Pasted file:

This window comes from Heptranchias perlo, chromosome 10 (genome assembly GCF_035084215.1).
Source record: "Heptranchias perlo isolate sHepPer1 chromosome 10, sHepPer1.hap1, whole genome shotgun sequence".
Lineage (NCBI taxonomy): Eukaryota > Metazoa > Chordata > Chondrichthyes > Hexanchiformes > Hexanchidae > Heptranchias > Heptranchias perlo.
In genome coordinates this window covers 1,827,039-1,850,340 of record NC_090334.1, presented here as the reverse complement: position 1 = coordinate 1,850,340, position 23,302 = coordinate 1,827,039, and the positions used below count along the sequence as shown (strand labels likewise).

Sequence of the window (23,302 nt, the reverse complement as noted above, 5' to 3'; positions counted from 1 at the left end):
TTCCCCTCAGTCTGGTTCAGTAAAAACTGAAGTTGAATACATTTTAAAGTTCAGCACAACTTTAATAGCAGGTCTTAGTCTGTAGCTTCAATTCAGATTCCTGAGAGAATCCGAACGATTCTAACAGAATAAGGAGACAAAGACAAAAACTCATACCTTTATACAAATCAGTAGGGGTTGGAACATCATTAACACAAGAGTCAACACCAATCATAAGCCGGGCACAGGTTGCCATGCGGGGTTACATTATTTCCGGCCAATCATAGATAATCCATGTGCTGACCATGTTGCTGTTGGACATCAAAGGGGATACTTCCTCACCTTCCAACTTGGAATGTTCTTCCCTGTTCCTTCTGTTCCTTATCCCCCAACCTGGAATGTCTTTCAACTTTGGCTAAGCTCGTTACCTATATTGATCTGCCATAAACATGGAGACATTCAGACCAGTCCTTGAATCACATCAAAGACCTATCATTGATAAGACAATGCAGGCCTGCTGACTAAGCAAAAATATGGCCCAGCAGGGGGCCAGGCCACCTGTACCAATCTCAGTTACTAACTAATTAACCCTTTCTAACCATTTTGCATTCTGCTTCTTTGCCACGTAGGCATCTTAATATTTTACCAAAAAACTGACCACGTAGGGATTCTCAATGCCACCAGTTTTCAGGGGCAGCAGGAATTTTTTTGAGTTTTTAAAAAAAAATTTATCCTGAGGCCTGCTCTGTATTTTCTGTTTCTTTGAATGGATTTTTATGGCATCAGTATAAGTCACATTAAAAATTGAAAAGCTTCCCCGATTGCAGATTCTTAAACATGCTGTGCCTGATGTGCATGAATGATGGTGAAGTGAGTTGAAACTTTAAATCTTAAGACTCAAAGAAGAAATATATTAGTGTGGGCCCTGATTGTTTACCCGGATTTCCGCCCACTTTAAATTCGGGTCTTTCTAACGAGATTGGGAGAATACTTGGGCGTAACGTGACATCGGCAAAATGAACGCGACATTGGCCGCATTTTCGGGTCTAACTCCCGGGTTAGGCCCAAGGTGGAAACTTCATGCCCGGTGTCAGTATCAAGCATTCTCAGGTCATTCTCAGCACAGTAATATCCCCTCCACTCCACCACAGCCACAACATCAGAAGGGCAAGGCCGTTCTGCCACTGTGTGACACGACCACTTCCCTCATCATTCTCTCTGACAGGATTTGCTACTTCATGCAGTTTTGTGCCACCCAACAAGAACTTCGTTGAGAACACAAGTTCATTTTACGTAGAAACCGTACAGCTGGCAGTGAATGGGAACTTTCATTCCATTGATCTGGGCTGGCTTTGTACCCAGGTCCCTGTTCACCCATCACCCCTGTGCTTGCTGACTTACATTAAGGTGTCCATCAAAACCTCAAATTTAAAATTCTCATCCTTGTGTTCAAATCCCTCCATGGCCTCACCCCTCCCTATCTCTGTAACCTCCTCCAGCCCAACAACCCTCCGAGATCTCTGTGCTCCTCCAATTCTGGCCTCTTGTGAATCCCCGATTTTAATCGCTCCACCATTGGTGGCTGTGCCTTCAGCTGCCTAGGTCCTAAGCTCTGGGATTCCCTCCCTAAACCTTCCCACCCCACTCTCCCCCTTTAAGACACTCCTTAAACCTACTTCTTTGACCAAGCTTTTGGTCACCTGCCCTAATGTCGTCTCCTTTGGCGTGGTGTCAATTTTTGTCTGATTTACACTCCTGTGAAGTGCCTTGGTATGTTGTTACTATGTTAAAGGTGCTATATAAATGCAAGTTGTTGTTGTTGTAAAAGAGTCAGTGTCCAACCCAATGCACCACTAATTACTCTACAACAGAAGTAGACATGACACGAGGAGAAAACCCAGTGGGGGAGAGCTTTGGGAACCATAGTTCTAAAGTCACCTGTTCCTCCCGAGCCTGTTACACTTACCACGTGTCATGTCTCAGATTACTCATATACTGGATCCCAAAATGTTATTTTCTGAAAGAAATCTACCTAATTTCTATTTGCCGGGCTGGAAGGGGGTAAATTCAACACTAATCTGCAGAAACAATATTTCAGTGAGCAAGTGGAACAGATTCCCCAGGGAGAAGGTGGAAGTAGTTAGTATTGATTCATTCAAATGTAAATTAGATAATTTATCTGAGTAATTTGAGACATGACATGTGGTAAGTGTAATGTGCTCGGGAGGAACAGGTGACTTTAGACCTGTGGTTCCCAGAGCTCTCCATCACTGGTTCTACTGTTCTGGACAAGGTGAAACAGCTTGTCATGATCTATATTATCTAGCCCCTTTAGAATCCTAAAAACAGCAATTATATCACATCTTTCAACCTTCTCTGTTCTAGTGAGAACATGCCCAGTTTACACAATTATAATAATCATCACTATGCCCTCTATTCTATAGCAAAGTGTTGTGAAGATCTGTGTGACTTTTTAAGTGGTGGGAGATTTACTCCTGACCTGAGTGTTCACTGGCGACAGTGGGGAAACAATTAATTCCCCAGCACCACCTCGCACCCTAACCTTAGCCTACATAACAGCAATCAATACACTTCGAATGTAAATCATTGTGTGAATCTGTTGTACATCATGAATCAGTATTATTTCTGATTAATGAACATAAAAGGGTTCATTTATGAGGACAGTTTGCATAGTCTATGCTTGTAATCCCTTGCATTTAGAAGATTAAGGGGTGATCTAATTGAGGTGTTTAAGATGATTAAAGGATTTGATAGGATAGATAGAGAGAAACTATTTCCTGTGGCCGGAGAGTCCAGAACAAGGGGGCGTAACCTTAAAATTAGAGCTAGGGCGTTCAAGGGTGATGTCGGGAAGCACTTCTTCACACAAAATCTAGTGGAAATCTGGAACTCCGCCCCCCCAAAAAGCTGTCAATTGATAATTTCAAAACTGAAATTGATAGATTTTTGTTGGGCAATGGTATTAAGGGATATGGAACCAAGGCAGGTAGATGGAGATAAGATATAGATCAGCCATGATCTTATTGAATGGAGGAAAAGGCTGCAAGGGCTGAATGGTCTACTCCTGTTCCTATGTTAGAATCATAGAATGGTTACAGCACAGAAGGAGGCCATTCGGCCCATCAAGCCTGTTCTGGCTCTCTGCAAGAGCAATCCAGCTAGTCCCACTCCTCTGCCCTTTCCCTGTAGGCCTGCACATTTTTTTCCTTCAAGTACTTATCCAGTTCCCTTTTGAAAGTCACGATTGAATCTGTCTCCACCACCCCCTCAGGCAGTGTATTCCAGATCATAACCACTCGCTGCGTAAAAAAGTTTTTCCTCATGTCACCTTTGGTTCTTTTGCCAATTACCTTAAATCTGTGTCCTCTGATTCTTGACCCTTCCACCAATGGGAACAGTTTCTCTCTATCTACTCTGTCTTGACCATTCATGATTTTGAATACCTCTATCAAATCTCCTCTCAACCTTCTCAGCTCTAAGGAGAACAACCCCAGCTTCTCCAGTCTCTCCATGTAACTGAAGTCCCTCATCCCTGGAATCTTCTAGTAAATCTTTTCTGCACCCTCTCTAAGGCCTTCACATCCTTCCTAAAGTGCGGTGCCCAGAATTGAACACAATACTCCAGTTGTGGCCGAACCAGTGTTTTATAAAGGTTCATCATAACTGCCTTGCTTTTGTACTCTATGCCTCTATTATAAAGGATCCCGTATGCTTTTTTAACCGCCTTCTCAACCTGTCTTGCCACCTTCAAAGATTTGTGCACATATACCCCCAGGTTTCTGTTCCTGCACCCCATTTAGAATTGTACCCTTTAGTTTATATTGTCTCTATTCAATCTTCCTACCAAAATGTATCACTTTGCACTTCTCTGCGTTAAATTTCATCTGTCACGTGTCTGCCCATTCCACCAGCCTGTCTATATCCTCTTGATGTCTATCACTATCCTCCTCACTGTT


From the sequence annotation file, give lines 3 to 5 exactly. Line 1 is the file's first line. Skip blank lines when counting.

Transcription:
Lineage (NCBI taxonomy): Eukaryota > Metazoa > Chordata > Chondrichthyes > Hexanchiformes > Hexanchidae > Heptranchias > Heptranchias perlo.
In genome coordinates this window covers 1,827,039-1,850,340 of record NC_090334.1, presented here as the reverse complement: position 1 = coordinate 1,850,340, position 23,302 = coordinate 1,827,039, and the positions used below count along the sequence as shown (strand labels likewise).

Sequence of the window (23,302 nt, the reverse complement as noted above, 5' to 3'; positions counted from 1 at the left end):